The amount of debt you have is another major piece of the puzzle when it comes to credit score calculation. This factor accounts for 30% of the score calculation, which is only a little less than the payment history factor at 35%. The amount of debt you have is looked at in a few different ways. First, the overall amount of debt that you carry plays a big part in this calculation. Second, and perhaps more importantly, that debt is looked at in relation to how much credit you have. If you are using almost all of your available credit, your credit score will decrease. Finally, the amount of debt you have paid off compared to what you borrowed is a factor as well. For best results, you should only be using around 30% of your available credit at any given time. This demonstrates responsible use of credit, and your credit score will reflect this fact. Talk to your local mortgage company to find out if any debt can be omitted.
Young people tend to have lower credit scores than older people, even if they haven't made any credit mistakes yet. This is because they have not had their accounts open very long. Whether you are young or began using credit at a later age, your score will be lower to warn potential creditors that you are not that experienced in the credit realm quite yet. As time goes on, if you do everything right, your credit score will increase. It's a good idea to hold onto some of your credit cards for many years. The longer you keep the same cards, the better your credit score will be because it shows staying power. Some people open and close new accounts to get a lower interest rate or to get perks like airline and hotel miles. This is okay in moderation, but if you overdo it, your credit score will suffer. If you are working on your credit score to buy a house, remember that improvement takes time.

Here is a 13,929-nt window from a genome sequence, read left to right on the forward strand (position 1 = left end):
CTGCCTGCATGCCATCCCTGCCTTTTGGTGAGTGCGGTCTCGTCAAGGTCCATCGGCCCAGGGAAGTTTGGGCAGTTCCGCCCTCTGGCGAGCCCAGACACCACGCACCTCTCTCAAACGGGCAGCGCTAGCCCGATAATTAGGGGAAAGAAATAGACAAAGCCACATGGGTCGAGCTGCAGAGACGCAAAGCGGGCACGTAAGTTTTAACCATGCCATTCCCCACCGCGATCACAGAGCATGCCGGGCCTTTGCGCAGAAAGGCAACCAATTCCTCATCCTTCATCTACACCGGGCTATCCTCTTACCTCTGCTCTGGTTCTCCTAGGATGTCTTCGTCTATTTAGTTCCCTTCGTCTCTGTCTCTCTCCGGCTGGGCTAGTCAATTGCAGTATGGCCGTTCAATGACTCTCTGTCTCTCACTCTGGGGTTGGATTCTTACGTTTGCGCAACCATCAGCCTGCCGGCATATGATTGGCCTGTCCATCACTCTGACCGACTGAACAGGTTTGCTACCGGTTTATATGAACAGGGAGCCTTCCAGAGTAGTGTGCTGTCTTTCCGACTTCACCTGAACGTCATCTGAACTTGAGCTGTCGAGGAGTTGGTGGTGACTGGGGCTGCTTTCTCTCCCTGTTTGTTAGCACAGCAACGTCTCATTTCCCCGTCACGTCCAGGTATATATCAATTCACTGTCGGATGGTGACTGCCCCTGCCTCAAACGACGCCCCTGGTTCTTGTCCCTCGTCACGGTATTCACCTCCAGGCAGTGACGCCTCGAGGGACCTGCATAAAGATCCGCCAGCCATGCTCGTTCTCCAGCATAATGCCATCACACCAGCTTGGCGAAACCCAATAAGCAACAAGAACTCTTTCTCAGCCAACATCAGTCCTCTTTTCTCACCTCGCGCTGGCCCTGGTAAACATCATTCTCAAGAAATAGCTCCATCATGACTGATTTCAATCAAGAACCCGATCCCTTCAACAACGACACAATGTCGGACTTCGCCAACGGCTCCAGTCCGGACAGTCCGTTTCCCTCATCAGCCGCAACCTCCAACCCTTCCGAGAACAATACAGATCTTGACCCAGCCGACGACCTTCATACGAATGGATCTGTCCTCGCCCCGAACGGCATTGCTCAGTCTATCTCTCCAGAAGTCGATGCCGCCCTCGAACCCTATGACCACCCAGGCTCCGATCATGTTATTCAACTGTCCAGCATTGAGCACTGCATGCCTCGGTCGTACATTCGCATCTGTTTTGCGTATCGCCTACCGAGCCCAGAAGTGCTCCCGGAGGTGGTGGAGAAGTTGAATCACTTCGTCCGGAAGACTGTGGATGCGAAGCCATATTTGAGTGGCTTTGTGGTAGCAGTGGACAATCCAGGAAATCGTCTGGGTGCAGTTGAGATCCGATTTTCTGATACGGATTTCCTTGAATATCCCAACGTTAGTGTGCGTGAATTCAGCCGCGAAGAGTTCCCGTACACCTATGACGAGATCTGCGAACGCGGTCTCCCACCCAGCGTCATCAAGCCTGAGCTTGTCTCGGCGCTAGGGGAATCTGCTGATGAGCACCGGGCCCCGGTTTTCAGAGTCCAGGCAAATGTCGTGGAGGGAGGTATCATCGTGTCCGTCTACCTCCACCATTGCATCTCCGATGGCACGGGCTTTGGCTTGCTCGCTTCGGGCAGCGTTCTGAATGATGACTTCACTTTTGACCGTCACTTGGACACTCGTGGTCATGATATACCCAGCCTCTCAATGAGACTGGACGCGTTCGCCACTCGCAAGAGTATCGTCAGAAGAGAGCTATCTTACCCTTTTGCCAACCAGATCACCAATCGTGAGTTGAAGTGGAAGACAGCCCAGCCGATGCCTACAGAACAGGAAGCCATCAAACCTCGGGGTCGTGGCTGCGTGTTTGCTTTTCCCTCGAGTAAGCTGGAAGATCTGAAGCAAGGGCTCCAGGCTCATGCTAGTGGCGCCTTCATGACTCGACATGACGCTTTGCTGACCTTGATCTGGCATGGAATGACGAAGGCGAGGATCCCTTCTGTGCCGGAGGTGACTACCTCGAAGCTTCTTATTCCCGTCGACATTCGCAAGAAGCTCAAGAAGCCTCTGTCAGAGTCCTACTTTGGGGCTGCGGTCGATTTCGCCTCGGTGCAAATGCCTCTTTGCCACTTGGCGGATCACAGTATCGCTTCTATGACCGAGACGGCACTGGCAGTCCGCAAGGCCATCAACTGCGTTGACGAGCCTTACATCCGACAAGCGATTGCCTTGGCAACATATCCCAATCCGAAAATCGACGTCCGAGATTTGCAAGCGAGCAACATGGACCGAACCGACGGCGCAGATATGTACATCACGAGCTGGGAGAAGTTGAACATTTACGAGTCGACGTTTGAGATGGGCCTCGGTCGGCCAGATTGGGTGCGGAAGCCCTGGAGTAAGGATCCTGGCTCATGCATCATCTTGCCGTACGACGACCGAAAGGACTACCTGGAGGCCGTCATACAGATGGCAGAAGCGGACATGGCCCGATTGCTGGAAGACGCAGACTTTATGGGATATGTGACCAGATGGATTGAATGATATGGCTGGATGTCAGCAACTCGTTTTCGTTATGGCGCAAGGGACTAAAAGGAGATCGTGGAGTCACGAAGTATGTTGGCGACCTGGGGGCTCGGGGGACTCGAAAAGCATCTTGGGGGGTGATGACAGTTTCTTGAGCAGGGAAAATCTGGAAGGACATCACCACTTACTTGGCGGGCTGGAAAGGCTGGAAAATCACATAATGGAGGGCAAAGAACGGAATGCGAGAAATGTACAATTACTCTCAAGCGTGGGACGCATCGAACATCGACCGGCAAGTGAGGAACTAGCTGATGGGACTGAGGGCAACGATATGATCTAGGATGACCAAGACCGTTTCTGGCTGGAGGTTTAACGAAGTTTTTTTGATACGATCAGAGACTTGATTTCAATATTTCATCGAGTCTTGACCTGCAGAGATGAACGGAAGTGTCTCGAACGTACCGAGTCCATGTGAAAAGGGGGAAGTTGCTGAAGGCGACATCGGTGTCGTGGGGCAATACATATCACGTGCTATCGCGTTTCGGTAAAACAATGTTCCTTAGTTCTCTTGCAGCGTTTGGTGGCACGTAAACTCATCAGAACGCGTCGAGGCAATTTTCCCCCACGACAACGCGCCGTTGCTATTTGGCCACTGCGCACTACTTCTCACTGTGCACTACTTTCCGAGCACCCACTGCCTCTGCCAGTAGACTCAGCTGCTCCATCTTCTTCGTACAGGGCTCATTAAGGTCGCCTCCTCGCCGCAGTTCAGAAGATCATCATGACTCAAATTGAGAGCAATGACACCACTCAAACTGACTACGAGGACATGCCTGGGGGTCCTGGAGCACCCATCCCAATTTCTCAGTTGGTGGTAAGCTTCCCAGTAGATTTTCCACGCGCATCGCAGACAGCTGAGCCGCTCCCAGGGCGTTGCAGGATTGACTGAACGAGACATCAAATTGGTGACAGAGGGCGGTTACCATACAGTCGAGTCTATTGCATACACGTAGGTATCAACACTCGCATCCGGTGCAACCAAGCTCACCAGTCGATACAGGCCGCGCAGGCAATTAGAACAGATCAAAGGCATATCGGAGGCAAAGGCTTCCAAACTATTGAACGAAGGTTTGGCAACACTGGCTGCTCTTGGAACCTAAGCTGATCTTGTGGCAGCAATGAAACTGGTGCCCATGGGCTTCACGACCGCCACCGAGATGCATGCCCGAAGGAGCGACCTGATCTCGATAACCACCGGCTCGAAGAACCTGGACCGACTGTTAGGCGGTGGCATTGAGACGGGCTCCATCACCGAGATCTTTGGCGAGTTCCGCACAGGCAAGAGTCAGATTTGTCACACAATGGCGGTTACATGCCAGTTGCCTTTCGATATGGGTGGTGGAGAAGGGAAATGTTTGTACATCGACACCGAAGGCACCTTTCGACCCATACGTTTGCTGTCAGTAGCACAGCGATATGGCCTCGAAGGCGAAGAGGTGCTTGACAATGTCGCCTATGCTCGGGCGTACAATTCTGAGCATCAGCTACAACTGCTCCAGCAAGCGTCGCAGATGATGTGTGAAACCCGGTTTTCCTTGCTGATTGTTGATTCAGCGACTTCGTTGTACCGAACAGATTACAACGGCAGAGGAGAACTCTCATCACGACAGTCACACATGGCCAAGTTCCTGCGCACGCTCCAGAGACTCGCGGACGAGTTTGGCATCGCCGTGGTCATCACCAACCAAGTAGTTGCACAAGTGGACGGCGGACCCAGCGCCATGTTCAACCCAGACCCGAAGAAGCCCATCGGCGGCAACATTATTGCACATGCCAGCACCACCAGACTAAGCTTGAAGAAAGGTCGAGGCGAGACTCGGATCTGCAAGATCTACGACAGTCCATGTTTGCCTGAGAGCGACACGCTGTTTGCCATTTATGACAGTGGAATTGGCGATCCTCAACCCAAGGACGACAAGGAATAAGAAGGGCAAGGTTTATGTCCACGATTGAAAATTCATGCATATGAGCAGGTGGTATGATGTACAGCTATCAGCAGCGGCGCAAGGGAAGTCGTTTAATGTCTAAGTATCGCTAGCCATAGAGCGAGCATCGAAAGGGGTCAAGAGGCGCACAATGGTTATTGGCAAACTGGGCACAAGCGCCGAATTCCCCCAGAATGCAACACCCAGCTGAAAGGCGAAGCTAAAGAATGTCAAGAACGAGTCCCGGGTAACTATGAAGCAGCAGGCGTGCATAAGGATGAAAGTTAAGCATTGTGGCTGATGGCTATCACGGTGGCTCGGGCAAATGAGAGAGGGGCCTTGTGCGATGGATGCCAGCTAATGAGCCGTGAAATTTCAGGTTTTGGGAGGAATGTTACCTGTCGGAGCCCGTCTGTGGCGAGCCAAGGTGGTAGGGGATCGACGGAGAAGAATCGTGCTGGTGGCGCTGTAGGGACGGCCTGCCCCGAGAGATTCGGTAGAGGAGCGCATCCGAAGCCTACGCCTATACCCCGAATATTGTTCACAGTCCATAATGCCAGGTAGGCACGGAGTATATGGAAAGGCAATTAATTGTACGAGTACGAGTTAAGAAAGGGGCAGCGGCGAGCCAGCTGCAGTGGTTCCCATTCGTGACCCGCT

Another factor that impacts credit scores is the types of credit accounts you possess. If you only have credit cards or loans, your credit will be lower than if you have both. Having more than one type of credit on your account shows that you are able to be responsible with different types of accounts, which is attractive to lenders. If you want to buy a home, having different types of credit on your account will help you to get a home mortgage loan.
Every time you apply for a new credit card or loan or a home loan or even an apartment lease, a credit check is performed. The more of these you have done, the more your credit score will decrease. A few credit inquiries won't affect your score, but if you apply for a lot of credit from a bunch of different lenders in a short time, you will notice a change. Fortunately, credit inquiries no longer affect your score after twelve months. If you have prompted a large number of credit inquiries in a short time, you simply have to wait it out and you will soon see improvement.
Credit scores can be frustrating and if yours is not great, it can feel like a great weight is upon your shoulders. However, now that you have a better understanding of the things that impact credit scores, you can begin to make the changes you need to improve your own score. It takes time, but with patience and perseverance, you will have a credit score to be proud of in no time. Good luck! If you are wondering if your credit is good enough for a home loan, contact us today. We are here to answer any questions and can help you begin walking through the process right away.
If you pay your credit card balances off each month, try doing it before the due day. This will reflect a zero balance on your credit report and could reduce your DTI ratio.